Cracks are starting to appear in volunteering's perfect image of happy helpers giving cost-free commitment, writes Nick Cater.
As we enter Volunteers Week, the recent flurry of legal cases involving volunteers produced some real worries.
These were often difficult cases unlikely to affect most charities, since on the whole volunteers possess few - if any - employment rights. But they did reveal some of volunteering's problems, from the tensions between staff and volunteers to poor management, whether of the volunteer or of their expectations.
I recall being contacted by a professionally skilled volunteer who claimed to have been given a strong hint, after long hours and hard work, that they would be in pole position for the next paid job. Instead, the job went, unadvertised, to a friend of the manager involved. The volunteer, who was also convinced that race might have played a part in the decision, could see no way to launch a legal challenge.
Typical? Perhaps not, but given the legal barriers to such cases, as well as the personal cost, stress and disruption, those coming forward to the courts can only represent the tip of an iceberg of discontent and mismanagement. How many more volunteers who preferred to keep quiet or walk away does each one of these cases represent? 100? 1,000?
Perhaps Amicus, or another of the unions recruiting in the charity sector, should take an interest in volunteers. But this seems unlikely, given their difficulty in recruiting the average overworked, underpaid charity staffer - even when their job security depends on the next fickle grant or government contract and they can expect only a pittance of a pension.
Since volunteers cannot access the conciliation service Acas, what about a small levy on volunteer-using charities to pay for an independent arbitration service, so volunteers need not depend on in-house managers acting as judge, jury and executioner in disputes?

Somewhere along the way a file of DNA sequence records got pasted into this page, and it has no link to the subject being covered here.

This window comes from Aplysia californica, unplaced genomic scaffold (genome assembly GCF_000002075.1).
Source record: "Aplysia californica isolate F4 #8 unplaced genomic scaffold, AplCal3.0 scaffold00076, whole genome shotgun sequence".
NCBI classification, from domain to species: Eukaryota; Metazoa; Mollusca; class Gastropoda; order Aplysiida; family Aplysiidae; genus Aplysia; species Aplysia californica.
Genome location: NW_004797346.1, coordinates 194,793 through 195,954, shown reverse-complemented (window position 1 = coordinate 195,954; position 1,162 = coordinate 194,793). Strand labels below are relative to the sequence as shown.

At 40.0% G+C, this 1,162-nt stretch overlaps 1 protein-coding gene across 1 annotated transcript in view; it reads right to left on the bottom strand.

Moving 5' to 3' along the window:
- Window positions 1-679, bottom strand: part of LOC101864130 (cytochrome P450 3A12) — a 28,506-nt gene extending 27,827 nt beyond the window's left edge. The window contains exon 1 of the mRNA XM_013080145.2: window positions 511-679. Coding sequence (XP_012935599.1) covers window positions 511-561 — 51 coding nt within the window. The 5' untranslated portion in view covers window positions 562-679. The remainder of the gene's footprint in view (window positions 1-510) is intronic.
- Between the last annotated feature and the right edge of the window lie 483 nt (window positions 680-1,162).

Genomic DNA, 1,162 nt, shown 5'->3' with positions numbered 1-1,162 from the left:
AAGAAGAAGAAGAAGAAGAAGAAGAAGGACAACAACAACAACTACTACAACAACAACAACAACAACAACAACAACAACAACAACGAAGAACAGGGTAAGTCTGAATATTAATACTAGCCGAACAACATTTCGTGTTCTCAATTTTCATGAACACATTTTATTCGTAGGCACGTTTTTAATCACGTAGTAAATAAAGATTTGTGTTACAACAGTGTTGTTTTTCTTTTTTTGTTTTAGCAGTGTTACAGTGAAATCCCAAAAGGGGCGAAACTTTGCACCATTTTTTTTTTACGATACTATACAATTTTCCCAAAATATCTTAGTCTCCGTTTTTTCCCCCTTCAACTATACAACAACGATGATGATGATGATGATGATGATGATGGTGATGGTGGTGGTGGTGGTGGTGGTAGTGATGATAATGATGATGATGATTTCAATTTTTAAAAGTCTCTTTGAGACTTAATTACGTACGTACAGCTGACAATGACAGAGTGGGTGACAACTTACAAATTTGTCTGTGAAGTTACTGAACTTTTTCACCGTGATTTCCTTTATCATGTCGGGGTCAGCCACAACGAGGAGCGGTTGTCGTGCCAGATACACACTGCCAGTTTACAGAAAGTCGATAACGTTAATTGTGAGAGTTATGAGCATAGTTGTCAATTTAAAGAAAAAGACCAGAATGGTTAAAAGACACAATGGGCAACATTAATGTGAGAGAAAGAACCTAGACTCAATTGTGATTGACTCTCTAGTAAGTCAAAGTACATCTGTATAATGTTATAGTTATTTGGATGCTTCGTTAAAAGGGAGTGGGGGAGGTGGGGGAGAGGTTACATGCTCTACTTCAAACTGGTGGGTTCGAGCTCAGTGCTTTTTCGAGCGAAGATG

At a time when the public sector is encouraging the offloading of mainstream responsibilities onto charities - leisure services yesterday, prisons today, hospitals tomorrow? - the added value of the voluntary sector may not be its skills, but the cheap and free labour it offers that can be sacrificed to cut the public sector borrowing requirement.
There seems too little concern that unfettered volunteering may also put at risk simple standards and basic quality control in public services, such as the need to improve cleanliness to tackle the hospital superbug MRSA. Is it really better to have armies of volunteers in every ward, comforting patients while trekking in opportunistic infections?
But let's not go too far. Surely no one in government or the sector wants to give the impression that they welcome more volunteers to help hack away at the public sector while intimidating the unions and depressing both public and charity wage rates?
Nick Cater is a consultant and writer: firstname.lastname@example.org.